Cloud Atlas was released in 2012, and the issue of yellowface aside, it was an ambitious project which successfully resulted in the visually stunning and enjoyable film that we know today. Told in the form of six intertwined storylines from the past, present and future, it takes on a theological determinism framework to make a bold, romanticized statement on fate and how our lives are related to the past, present, and future. One of the most memorable lines of the film is recited by Sonmi-451 played by Soona Bae, which is “our lives are not our own. From womb to tomb, we are bound to others. Past and present. And by each crime and every kindness, we birth our future.” This statement accurately captures the complexity of Cloud Atlas. Yet, the issue is in fact that the yellowface simply cannot be cast aside when evaluating the movie as a whole. On a literal level, the slanted eyes are hard to ignore in the Neo Seoul future scenes which take up substantial screen time (see figures 1–3), but more importantly, the act of doing so irregardless of artistic intent is problematic.

Figures 1–3

The controversy with this film is simple to understand — it is the question of why Asian actors could not be casted to play these characters, should their appearance seem to bear so much meaning for the directors? The Media Action Network for Asian Americans (MANAA) is one of the only groups in the US of its kind that monitors the image of Asian portrayal. The official statement says “in the modern age of movie make up, it is disturbing to see poorly done Asian eye prosthetics to make Caucasian men look Asian,” claiming it was done in poor taste. As the founding president also points out, “it would have been a great, stereotype-busting role for an Asian American actor to play [the main lead], as Asian American men aren’t allowed to be dynamic or heroic very often.” But this criticism also is not met without defense, from both the Cloud Atlas filmmakers and respected film critics.

As the directors and also now-Vanity Fair deputy editor Katey Rich would argue in her article for Cinemablend, to “accuse” the film for its use of yellowface “is to miss the purpose of Cloud Atlas, a movie devoted to the idea that these lines between races, genders and generations are as immaterial as, well, clouds.” The article turns out to be a fairly well-written defense from a literary perspective, yet as a film criticism, it misses out on essential components of the cinema and spectatorship. The argument could essentially be stripped down to be two very commonly used arguments to defend racism in the art and entertainment world: the creators did not intend to be racist, and it serves an artistic purpose. And therefore, it is supposedly fair to conclude that those who find racism where there was not are either misinformed, or hypersensitive. This is unfair to those who feel offended, to say the least, as the audience has a right to interpret the film, just as the filmmakers have a duty to convey their message clearly without the possibility of misinterpretation. Moreover, regardless of intent, the actors’ final portrayal in the film evidently resembles the yellowface stereotype of the past. However, if this debate were this simple, this again would not have been a controversy. Instead, there are more underlying cultural phenomenons that come from misunderstanding film as a medium, as well as the East versus West power structure, which results in this repeated offence.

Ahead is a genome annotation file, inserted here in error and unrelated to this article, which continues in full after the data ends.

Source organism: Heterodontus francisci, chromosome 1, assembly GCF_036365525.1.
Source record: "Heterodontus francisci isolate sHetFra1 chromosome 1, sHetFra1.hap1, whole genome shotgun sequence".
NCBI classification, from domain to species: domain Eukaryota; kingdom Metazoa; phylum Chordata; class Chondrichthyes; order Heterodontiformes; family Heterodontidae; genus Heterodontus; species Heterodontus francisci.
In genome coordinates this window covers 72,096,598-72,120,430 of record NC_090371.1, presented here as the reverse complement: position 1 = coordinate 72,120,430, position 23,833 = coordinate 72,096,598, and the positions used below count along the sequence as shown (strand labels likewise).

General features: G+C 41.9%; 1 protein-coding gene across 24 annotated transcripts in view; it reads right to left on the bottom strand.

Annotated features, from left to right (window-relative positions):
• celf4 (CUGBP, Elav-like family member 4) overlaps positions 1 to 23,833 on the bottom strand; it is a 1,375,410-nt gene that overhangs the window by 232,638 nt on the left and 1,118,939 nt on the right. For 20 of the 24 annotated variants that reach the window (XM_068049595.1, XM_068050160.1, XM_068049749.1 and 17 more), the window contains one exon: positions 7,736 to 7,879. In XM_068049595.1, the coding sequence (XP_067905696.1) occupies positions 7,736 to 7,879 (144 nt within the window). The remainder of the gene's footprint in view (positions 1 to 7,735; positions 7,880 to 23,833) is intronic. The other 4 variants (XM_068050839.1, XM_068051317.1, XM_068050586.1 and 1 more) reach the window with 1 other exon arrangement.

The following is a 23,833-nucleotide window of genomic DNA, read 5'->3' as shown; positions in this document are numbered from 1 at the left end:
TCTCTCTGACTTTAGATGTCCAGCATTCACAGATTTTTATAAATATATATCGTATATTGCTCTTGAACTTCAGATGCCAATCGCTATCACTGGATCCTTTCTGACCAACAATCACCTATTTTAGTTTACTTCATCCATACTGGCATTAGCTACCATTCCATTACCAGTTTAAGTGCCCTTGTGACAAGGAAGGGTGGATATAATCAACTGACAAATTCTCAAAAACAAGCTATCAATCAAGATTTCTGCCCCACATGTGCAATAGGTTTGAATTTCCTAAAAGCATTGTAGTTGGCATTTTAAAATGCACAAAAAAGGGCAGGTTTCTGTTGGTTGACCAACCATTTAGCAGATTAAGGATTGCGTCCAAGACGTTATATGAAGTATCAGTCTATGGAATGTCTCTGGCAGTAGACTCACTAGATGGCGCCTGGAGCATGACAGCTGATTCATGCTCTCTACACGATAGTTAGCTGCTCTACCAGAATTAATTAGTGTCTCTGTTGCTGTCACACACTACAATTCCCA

The Cinema vs. The Film

This first tangent we must go on is on media studies, and the idea that there is “message, means, and agents” for every medium, an observation formalized by John Durham Peters. All three of these components exist as interrelated dimensions in any form of communication, and that applies to films, too. Under this structure of communication, the film itself can be seen as the “message.” But the film cannot be viewed by anyone unless there is a form of distribution to a larger audience. The “means” is hence the screen, whether that be a projected screen in a cinema, or a screen at home. And finally, the “agents” are those involved in this communication process, therefore the filmmakers and their audiences.

The mistake that Rich made in her analysis, which likely applies to those who subscribe to her argument and viewpoint, is removing the “means” from the medium. The film becomes stripped of the cinema to be evaluated in a vacuum, where art is independent from its social, cultural, and historical contexts, which are necessary to make meaning of the film. Especially as studio films are released in a tight theatrical window, during which it garners a majority of its viewership, the contexts of production and initial reception are vital to fully understanding the film. This is even more problematic with Rich’s defense specifically because it is done out of convenience to just void the yellowface argument. In fact, as viewers have pointed out, Cloud Atlas relies on a series of references and connections to successful films of the past to either pay homage or develop nostalgic aesthetics for cinephiles. This notably includes Neo Seoul in the film’s future segment which resembles Neo Tokyo in Akira (1988), and the explosive collars which resemble Battle Royale (2000).